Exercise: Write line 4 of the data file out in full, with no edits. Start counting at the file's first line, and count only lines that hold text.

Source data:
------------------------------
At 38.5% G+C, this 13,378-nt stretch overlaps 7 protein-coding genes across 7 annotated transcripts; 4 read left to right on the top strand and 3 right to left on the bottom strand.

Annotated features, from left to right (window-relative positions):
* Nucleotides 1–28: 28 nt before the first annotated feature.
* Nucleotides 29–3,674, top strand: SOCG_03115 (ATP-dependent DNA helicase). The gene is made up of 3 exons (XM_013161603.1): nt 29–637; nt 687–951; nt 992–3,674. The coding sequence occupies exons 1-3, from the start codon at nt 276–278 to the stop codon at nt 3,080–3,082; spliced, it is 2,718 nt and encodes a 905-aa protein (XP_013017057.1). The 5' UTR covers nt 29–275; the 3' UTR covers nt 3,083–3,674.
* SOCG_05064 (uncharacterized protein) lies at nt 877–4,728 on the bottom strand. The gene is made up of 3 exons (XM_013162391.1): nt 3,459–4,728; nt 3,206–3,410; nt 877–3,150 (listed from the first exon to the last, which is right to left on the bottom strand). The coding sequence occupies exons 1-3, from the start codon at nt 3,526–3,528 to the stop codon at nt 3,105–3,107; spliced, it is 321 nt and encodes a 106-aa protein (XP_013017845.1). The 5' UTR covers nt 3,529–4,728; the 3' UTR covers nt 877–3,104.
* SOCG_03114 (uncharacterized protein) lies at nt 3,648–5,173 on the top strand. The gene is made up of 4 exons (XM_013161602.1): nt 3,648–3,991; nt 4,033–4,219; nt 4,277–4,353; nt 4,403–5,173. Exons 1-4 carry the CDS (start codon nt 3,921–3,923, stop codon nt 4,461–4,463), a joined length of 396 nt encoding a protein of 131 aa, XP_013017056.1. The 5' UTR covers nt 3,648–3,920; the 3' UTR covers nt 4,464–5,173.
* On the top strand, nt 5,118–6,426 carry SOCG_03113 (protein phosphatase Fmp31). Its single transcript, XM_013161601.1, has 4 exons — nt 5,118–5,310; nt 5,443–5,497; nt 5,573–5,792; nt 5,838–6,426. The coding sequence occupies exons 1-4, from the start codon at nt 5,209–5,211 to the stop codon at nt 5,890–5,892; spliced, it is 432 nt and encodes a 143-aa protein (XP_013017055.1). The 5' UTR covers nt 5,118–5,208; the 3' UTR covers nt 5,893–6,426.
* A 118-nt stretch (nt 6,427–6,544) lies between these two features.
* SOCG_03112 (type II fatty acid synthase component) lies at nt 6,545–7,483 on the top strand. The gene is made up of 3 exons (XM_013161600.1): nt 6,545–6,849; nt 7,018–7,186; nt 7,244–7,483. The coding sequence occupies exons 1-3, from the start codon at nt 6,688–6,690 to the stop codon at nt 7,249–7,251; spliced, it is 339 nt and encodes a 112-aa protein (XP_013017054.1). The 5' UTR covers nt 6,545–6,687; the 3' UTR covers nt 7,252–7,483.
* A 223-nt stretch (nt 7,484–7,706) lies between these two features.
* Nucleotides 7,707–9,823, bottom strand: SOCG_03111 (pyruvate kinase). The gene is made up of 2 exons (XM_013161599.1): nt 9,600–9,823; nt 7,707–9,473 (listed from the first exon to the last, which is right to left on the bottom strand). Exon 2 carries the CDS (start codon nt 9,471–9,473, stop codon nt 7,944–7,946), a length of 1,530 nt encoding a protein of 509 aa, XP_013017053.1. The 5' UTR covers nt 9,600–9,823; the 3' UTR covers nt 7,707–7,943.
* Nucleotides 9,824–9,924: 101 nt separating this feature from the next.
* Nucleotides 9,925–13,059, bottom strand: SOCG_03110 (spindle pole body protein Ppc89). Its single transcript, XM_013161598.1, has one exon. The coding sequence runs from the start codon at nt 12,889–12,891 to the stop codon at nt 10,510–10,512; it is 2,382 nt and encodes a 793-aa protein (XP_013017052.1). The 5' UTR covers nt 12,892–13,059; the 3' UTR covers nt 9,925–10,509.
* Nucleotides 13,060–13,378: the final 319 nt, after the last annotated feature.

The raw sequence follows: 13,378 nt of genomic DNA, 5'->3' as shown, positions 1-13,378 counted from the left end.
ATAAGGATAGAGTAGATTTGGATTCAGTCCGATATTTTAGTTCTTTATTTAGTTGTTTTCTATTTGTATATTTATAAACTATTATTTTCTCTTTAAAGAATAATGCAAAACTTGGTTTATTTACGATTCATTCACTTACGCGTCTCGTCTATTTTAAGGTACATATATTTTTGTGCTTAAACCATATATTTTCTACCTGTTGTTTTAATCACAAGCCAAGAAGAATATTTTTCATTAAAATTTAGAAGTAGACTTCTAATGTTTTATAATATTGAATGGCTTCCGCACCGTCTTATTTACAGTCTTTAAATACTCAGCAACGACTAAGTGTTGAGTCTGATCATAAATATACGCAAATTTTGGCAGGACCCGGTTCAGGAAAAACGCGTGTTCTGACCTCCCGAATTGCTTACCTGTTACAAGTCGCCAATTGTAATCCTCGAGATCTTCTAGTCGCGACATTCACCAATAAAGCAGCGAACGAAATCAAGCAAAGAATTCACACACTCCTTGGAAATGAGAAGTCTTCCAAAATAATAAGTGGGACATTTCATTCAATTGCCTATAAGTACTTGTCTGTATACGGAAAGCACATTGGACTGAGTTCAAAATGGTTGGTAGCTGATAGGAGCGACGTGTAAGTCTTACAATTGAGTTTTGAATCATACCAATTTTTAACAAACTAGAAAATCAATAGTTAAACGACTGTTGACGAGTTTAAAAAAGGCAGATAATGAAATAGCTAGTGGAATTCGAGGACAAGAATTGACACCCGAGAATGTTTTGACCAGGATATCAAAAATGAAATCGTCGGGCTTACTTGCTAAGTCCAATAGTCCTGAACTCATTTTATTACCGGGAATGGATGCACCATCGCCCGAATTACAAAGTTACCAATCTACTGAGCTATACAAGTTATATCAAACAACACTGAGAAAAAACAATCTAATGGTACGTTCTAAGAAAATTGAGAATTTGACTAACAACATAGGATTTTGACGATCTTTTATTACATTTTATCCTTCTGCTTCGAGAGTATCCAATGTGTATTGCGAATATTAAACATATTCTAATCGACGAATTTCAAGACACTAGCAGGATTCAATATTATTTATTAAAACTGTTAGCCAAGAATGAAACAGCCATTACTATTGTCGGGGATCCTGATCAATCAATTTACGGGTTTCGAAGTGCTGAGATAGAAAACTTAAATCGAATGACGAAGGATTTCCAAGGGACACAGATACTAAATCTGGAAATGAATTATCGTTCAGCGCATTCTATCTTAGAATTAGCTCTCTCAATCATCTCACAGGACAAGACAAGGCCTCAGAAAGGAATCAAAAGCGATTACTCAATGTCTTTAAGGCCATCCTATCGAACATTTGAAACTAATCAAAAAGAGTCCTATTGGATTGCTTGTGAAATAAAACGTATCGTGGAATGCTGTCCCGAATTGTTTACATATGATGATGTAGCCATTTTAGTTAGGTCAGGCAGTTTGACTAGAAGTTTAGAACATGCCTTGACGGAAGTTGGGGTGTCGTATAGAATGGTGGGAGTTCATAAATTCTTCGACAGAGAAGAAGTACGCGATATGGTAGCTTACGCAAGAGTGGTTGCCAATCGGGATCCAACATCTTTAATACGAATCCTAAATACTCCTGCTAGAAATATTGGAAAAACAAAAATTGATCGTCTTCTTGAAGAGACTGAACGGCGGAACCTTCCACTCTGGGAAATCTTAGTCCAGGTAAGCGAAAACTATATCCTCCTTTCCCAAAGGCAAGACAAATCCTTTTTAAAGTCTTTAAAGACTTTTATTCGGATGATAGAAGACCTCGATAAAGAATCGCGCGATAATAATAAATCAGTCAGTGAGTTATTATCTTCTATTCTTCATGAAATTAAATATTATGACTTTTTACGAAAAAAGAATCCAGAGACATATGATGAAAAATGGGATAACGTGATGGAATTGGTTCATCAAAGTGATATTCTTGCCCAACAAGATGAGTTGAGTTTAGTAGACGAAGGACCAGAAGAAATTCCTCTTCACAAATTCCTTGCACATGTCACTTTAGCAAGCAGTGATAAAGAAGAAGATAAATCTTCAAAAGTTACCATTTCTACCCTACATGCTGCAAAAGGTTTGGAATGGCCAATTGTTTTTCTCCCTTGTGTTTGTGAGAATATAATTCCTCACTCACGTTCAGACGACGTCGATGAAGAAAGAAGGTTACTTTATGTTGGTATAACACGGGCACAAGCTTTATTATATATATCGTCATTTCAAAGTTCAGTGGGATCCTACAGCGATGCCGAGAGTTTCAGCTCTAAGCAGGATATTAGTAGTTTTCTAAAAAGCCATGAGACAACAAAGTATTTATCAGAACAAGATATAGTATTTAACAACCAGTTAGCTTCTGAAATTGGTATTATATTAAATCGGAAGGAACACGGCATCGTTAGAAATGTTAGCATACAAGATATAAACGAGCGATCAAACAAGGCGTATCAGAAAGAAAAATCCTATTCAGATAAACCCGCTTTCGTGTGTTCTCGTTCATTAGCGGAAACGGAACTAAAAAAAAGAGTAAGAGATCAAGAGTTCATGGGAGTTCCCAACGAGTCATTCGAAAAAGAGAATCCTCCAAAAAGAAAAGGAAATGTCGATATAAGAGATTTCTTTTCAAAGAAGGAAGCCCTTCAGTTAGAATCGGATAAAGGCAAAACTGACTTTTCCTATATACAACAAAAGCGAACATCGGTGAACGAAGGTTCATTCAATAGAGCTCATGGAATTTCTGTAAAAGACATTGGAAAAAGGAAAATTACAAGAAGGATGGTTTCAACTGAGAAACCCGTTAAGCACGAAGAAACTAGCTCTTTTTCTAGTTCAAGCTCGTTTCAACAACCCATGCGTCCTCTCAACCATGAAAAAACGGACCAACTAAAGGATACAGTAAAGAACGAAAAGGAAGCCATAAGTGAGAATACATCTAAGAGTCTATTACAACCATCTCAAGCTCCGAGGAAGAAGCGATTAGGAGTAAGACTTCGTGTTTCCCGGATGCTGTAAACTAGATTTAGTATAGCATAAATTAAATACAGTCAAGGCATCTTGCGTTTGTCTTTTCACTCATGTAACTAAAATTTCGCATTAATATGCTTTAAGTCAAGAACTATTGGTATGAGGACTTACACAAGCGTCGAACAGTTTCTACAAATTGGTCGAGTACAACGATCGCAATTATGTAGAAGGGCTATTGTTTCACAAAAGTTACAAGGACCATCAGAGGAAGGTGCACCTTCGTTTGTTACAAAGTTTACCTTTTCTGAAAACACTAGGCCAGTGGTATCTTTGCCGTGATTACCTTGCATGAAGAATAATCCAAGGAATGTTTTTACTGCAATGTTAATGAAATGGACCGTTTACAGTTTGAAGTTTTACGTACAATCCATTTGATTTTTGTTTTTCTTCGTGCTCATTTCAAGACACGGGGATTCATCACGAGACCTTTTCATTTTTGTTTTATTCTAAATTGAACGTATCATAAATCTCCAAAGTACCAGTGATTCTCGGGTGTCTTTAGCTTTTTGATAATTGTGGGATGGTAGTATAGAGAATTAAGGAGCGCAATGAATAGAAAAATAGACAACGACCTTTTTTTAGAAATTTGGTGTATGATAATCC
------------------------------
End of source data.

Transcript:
* Nucleotides 29–3,674, top strand: SOCG_03115 (ATP-dependent DNA helicase). The gene is made up of 3 exons (XM_013161603.1): nt 29–637; nt 687–951; nt 992–3,674. The coding sequence occupies exons 1-3, from the start codon at nt 276–278 to the stop codon at nt 3,080–3,082; spliced, it is 2,718 nt and encodes a 905-aa protein (XP_013017057.1). The 5' UTR covers nt 29–275; the 3' UTR covers nt 3,083–3,674.